In this Anniversary Edition of Finsec Dialogue, we examined the most important initiatives and reforms rolled out by SEBI over the last one year or so and analyzed the impact they've had on corporate India. We also presented a wishlist for the new Chairman, Mr. Tyagi, on some of the initiatives/ reforms that we would like to see SEBI undertaking over the next one year.

Edition XII

January 31, 2017

 

Role of SEBI in Schemes of Arrangement involving Listed Companies

Mergers and acquisitions were always presumed to be the exclusive domain of corporation laws and company courts. In 2013, the Securities and Exchange Board of India decided to introduce a pre-approval requirement for schemes of arrangement involving listed companies in order to protect minority investors of listed companies and to prevent back-door listing of unlisted companies. This role was extended further under the SEBI (Listing Obligations and Disclosure Requirements) Regulations, 2015. In a recent board meeting, the SEBI Board has decided to introduce disclosure norms for such unlisted companies and minimum institutional shareholding requirements for the merged entity.

In this edition of Finsec Dialogue, we examined the role of SEBI in regard to schemes of arrangement; discussed the practical issues faced by companies due to the existing obligations imposed by SEBI and the impact of the recent changes.

Edition XI

December 27, 2016

 

SEBI (Prohibition of Insider Trading) Regulations, 2015: 18 Months in Review

The Securities and Exchange Board of India (Prohibition of Insider Trading) Regulations, 2015, came into force over 18 months ago overhauling the regulatory regime governing insider trading. Market participants faced several practical issues at the time, some of which have been addressed since. However, several developments over the last few months have brought the topic back into light. These include issues relating to communication of information on a need-to-know basis, applicability of the regulations to trading through a discretionary portfolio manager, and restrictions on trading by employees of AMCs and trustees of mutual funds.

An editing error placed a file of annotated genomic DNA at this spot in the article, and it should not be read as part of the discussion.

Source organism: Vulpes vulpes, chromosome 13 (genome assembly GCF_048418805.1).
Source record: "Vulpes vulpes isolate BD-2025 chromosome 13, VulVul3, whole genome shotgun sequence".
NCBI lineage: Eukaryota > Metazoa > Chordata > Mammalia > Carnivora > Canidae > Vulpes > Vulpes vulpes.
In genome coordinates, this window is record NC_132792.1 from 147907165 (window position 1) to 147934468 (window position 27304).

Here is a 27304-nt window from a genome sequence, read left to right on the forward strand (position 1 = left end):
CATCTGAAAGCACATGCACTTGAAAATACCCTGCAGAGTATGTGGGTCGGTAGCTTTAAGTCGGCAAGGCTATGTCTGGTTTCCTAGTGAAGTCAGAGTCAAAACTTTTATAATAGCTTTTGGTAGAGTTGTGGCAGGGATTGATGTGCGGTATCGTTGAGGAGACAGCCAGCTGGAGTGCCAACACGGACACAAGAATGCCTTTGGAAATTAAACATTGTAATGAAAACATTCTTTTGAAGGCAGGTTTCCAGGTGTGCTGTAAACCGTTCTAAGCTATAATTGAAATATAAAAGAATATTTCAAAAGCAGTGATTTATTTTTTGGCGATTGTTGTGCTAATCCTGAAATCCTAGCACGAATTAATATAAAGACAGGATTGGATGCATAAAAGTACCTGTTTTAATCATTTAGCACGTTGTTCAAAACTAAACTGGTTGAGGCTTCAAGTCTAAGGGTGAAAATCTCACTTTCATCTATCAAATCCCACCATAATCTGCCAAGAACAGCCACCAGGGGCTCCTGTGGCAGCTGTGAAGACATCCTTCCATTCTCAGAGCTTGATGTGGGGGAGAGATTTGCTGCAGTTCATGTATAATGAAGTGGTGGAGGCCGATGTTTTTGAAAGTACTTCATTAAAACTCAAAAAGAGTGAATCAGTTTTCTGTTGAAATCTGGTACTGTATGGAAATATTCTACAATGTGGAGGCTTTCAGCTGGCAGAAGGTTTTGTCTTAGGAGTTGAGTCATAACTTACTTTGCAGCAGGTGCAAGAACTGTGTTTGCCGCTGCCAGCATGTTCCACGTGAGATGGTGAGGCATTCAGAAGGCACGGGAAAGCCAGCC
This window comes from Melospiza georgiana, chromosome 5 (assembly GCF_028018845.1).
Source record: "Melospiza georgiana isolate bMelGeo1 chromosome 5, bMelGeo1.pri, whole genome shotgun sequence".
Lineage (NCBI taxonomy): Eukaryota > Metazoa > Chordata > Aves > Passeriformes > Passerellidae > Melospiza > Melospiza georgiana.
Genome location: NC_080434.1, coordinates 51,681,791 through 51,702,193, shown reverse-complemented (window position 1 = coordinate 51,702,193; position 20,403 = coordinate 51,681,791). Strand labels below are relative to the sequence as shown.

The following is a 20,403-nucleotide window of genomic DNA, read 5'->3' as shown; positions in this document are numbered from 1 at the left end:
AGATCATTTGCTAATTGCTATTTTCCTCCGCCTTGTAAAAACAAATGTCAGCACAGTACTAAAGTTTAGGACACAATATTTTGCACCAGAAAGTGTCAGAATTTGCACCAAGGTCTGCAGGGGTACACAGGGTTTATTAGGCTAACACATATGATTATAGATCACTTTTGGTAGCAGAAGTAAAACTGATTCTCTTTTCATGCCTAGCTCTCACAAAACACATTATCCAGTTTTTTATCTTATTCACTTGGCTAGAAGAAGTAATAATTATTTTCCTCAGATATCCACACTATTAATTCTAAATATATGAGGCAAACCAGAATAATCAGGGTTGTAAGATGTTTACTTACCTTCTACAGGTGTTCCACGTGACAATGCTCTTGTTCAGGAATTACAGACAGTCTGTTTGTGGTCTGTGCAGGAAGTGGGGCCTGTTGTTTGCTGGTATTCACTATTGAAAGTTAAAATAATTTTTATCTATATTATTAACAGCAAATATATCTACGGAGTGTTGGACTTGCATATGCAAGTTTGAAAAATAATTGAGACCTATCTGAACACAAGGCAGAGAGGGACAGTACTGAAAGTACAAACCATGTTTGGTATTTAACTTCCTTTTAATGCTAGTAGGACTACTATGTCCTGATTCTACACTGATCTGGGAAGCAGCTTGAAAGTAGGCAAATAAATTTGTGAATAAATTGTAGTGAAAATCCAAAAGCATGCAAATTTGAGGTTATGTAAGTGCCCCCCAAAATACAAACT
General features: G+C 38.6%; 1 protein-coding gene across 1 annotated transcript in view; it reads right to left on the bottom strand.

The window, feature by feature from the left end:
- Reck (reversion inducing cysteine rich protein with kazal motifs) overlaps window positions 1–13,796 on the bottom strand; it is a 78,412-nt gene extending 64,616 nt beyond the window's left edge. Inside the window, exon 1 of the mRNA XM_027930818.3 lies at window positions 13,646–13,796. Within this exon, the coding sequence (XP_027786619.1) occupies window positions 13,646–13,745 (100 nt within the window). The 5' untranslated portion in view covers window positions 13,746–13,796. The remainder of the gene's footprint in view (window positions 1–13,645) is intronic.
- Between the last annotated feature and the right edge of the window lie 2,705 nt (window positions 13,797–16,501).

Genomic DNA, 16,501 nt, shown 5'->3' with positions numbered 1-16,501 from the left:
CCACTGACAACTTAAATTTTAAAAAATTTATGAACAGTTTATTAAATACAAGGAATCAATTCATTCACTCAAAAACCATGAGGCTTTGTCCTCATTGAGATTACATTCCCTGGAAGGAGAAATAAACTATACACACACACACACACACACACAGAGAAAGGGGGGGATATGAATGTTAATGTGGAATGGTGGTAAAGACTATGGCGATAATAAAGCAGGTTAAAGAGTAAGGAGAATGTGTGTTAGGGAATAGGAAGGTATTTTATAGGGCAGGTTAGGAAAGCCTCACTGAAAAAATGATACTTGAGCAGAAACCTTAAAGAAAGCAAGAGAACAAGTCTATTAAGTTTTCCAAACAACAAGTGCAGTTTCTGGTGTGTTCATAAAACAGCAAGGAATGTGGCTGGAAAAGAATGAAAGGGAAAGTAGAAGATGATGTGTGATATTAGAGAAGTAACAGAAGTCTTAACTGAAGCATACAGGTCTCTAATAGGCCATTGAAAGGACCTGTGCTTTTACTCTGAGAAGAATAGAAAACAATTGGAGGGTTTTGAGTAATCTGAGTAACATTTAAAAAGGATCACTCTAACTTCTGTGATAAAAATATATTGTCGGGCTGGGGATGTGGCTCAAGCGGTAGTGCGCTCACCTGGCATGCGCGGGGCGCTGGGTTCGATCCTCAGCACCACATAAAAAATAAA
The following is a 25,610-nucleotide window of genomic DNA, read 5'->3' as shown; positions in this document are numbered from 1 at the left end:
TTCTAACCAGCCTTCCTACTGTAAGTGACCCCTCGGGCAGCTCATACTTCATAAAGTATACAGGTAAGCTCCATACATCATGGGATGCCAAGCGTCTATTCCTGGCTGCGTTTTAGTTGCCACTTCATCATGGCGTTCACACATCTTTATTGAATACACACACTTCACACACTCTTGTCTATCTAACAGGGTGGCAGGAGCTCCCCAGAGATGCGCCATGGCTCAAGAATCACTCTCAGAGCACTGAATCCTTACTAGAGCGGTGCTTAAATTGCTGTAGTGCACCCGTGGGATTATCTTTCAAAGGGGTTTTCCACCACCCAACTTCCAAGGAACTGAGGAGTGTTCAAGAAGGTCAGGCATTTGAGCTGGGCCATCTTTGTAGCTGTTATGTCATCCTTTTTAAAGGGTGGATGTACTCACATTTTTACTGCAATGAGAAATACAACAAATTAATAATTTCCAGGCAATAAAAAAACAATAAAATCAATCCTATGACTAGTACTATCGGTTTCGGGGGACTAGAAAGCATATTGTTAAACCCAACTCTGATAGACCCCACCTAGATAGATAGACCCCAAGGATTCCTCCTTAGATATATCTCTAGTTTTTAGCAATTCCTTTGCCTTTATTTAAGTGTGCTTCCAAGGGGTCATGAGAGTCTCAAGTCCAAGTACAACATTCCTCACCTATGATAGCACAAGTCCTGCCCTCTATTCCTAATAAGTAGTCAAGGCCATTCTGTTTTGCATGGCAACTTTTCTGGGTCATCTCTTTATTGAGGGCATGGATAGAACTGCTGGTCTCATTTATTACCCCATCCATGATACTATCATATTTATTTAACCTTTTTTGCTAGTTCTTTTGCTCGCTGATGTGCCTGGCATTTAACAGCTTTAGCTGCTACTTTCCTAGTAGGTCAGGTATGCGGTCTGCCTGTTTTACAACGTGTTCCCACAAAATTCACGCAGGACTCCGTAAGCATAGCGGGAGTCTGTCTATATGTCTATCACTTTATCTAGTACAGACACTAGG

In this edition of Finsec Dialogue, the speakers examined the implications of some of the new and continuing practical issues faced by market participants in relation to the Insider Trading Regulations.

Edition X

November 29, 2016

 

Role of Independent Directors: Lessons from the Tata - Mistry Saga

Appointment of independent directors is one of the foremost principles accepted worldwide towards ensuring corporate governance in listed companies. Independent directors act as a counterbalancing factor to the dominant control exercised by the promoters/ large shareholders of a company. They typically do not have an executive role in the company but act as watchdogs over the affairs to ensure effective governance. They have a fiduciary duty towards the company and its shareholders and are obliged to protect their interests.

In this edition of Finsec Dialogue, role of independent directors in a listed company were examined including their rights, obligations and duties in running the affairs of the company. The session highlighted and addressed the role of an independent director in special situations such as change in control, conflict of interest, etc. with references drawn from the ongoing tussle between Tata and Mistry over the control of the Tata group of companies.

Edition IX

October 25, 2016

SEBI Consultation Paper on the Investment Advisers Regulations

Under the existing regulatory framework, persons providing investment advice for a consideration are required to be registered under the SEBI (Investment Advisers) Regulations, 2013. The IA Regulations provides exemption from registration to mutual fund distributors and certain other registered intermediaries, such as brokers and portfolio managers, who render advisory services incidental to their primary activity. On October 07, 2016, SEBI issued a consultation paper on "Amendments/ Clarifications to the IA Regulations" proposing various amendments to the IA Regulations. One such recommendation, if implemented, would require all persons rendering investment advice to register with SEBI irrespective of whether the advice being rendered is part of the primary business activity or merely incidental to it.